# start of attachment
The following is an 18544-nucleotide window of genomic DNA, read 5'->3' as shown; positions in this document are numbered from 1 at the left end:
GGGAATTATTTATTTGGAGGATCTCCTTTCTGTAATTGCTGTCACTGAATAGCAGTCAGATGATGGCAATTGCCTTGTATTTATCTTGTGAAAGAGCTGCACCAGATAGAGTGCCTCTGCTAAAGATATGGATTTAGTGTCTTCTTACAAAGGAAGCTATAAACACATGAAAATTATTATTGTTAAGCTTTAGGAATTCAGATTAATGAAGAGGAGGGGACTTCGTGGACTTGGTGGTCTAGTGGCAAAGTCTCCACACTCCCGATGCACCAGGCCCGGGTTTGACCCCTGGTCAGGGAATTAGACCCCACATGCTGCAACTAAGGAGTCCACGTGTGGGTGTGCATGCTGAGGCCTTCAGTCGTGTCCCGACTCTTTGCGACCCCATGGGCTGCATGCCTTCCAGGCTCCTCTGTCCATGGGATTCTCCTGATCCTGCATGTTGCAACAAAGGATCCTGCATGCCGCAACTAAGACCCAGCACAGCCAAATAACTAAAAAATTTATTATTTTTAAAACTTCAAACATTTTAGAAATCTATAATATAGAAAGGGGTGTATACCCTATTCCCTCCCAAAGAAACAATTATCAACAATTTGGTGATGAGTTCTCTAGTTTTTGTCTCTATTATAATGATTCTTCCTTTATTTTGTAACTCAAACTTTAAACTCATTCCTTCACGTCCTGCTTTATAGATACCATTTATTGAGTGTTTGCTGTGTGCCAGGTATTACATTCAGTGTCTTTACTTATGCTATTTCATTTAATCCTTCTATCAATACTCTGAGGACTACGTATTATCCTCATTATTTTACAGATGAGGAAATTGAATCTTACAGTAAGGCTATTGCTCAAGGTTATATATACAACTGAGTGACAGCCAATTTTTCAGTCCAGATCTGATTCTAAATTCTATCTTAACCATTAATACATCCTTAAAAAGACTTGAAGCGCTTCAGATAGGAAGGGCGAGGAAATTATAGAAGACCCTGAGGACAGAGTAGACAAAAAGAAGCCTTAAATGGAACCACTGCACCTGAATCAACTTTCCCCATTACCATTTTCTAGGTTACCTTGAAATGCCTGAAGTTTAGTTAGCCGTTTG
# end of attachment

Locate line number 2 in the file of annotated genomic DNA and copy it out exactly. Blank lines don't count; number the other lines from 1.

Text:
GGGAATTATTTATTTGGAGGATCTCCTTTCTGTAATTGCTGTCACTGAATAGCAGTCAGATGATGGCAATTGCCTTGTATTTATCTTGTGAAAGAGCTGCACCAGATAGAGTGCCTCTGCTAAAGATATGGATTTAGTGTCTTCTTACAAAGGAAGCTATAAACACATGAAAATTATTATTGTTAAGCTTTAGGAATTCAGATTAATGAAGAGGAGGGGACTTCGTGGACTTGGTGGTCTAGTGGCAAAGTCTCCACACTCCCGATGCACCAGGCCCGGGTTTGACCCCTGGTCAGGGAATTAGACCCCACATGCTGCAACTAAGGAGTCCACGTGTGGGTGTGCATGCTGAGGCCTTCAGTCGTGTCCCGACTCTTTGCGACCCCATGGGCTGCATGCCTTCCAGGCTCCTCTGTCCATGGGATTCTCCTGATCCTGCATGTTGCAACAAAGGATCCTGCATGCCGCAACTAAGACCCAGCACAGCCAAATAACTAAAAAATTTATTATTTTTAAAACTTCAAACATTTTAGAAATCTATAATATAGAAAGGGGTGTATACCCTATTCCCTCCCAAAGAAACAATTATCAACAATTTGGTGATGAGTTCTCTAGTTTTTGTCTCTATTATAATGATTCTTCCTTTATTTTGTAACTCAAACTTTAAACTCATTCCTTCACGTCCTGCTTTATAGATACCATTTATTGAGTGTTTGCTGTGTGCCAGGTATTACATTCAGTGTCTTTACTTATGCTATTTCATTTAATCCTTCTATCAATACTCTGAGGACTACGTATTATCCTCATTATTTTACAGATGAGGAAATTGAATCTTACAGTAAGGCTATTGCTCAAGGTTATATATACAACTGAGTGACAGCCAATTTTTCAGTCCAGATCTGATTCTAAATTCTATCTTAACCATTAATACATCCTTAAAAAGACTTGAAGCGCTTCAGATAGGAAGGGCGAGGAAATTATAGAAGACCCTGAGGACAGAGTAGACAAAAAGAAGCCTTAAATGGAACCACTGCACCTGAATCAACTTTCCCCATTACCATTTTCTAGGTTACCTTGAAATGCCTGAAGTTTAGTTAGCCGTTTG